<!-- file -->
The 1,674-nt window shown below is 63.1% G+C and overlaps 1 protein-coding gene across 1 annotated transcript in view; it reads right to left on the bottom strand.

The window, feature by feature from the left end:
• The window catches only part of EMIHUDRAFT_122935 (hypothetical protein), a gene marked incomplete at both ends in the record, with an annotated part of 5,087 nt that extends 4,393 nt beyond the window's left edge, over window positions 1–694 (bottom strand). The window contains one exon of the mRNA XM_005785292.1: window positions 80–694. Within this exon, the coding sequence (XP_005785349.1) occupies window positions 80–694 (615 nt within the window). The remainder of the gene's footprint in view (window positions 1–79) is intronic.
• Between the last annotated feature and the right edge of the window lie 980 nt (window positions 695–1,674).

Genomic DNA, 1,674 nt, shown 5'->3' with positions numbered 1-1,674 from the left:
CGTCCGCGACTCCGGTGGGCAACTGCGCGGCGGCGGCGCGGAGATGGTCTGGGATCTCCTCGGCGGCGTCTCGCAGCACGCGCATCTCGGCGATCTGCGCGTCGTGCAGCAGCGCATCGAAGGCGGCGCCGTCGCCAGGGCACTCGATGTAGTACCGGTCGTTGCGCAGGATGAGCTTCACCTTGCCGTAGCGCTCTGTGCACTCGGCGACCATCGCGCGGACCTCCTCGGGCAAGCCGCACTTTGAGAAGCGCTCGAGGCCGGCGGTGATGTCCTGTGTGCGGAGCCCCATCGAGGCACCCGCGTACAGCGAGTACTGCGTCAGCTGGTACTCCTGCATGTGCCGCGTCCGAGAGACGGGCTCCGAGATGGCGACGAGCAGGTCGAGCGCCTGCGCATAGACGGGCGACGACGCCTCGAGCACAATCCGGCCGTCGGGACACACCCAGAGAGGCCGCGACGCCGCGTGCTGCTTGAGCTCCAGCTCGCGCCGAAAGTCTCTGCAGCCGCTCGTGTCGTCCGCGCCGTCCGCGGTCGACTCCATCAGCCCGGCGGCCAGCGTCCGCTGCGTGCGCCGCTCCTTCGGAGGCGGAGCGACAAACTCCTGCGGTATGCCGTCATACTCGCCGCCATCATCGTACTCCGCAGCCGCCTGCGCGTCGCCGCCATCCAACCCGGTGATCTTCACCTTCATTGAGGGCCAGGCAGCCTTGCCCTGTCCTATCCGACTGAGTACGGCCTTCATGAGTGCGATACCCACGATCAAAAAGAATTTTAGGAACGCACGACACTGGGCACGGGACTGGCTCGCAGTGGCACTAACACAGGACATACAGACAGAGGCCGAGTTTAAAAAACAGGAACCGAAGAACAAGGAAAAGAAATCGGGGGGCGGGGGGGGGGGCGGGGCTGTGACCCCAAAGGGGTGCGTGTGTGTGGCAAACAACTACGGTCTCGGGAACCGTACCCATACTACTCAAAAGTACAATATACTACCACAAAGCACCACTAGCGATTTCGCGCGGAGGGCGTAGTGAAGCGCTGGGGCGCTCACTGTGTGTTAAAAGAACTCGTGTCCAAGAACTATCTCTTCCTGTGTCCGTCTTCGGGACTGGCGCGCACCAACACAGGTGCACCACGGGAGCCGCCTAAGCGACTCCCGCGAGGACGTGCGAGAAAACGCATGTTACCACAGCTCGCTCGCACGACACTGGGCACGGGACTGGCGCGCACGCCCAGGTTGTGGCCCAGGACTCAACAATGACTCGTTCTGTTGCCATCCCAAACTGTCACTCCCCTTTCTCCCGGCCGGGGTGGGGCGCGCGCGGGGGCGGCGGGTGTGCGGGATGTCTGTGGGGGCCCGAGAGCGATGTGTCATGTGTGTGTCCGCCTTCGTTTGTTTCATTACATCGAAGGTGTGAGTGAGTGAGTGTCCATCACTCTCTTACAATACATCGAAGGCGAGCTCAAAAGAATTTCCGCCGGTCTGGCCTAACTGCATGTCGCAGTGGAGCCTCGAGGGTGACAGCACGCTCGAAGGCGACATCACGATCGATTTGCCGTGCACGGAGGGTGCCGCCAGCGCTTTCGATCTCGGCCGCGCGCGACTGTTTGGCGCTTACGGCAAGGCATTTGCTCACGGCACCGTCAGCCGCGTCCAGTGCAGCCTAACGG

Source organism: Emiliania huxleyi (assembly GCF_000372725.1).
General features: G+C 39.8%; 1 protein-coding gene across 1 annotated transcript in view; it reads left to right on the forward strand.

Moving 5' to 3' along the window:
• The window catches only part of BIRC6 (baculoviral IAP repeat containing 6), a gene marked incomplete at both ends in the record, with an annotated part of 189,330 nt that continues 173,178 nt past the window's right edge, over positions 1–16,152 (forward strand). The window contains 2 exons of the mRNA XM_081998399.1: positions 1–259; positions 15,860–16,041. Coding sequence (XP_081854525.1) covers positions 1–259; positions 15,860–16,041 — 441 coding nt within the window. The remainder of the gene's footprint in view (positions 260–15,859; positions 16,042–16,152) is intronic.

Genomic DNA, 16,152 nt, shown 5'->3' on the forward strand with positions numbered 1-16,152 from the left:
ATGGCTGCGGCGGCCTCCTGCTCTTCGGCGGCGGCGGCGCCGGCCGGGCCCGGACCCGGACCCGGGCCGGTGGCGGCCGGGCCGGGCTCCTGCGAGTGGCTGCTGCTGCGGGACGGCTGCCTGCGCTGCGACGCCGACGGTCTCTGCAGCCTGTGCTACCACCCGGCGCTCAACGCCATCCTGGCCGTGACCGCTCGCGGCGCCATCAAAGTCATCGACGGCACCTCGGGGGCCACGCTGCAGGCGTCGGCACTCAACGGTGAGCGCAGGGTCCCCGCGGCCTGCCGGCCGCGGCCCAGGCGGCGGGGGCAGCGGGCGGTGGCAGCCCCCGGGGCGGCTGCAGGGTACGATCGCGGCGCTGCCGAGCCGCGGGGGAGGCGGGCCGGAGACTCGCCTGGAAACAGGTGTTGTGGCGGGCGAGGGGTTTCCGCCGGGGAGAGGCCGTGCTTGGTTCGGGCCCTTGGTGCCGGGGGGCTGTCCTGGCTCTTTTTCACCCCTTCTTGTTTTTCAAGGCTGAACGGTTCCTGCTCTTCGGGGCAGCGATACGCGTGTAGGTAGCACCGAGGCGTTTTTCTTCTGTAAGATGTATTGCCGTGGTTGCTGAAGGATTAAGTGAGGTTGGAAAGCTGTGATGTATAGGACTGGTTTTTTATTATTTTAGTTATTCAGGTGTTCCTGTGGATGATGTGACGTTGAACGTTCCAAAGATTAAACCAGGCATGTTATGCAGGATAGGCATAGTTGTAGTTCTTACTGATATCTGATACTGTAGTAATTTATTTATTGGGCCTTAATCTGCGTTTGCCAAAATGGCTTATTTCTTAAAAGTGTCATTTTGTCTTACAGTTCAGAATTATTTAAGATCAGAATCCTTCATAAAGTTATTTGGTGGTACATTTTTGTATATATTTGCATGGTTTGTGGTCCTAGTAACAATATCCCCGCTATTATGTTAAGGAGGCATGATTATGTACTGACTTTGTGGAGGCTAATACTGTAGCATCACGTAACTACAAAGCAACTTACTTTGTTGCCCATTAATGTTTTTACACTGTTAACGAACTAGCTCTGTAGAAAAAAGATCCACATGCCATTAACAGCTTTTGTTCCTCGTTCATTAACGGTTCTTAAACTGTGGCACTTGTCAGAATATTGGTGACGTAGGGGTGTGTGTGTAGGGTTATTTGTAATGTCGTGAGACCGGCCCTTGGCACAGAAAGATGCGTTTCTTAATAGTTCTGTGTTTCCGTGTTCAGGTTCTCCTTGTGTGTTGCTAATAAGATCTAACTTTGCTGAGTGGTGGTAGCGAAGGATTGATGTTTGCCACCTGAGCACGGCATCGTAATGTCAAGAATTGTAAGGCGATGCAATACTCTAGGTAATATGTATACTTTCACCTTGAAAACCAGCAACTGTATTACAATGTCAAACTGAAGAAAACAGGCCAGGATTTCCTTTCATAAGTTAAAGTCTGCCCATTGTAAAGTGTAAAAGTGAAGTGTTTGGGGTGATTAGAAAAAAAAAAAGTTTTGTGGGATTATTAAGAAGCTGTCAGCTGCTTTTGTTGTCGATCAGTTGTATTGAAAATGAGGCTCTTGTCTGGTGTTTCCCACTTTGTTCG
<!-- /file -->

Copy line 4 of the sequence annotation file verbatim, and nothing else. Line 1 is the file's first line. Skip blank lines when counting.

• Between the last annotated feature and the right edge of the window lie 980 nt (window positions 695–1,674).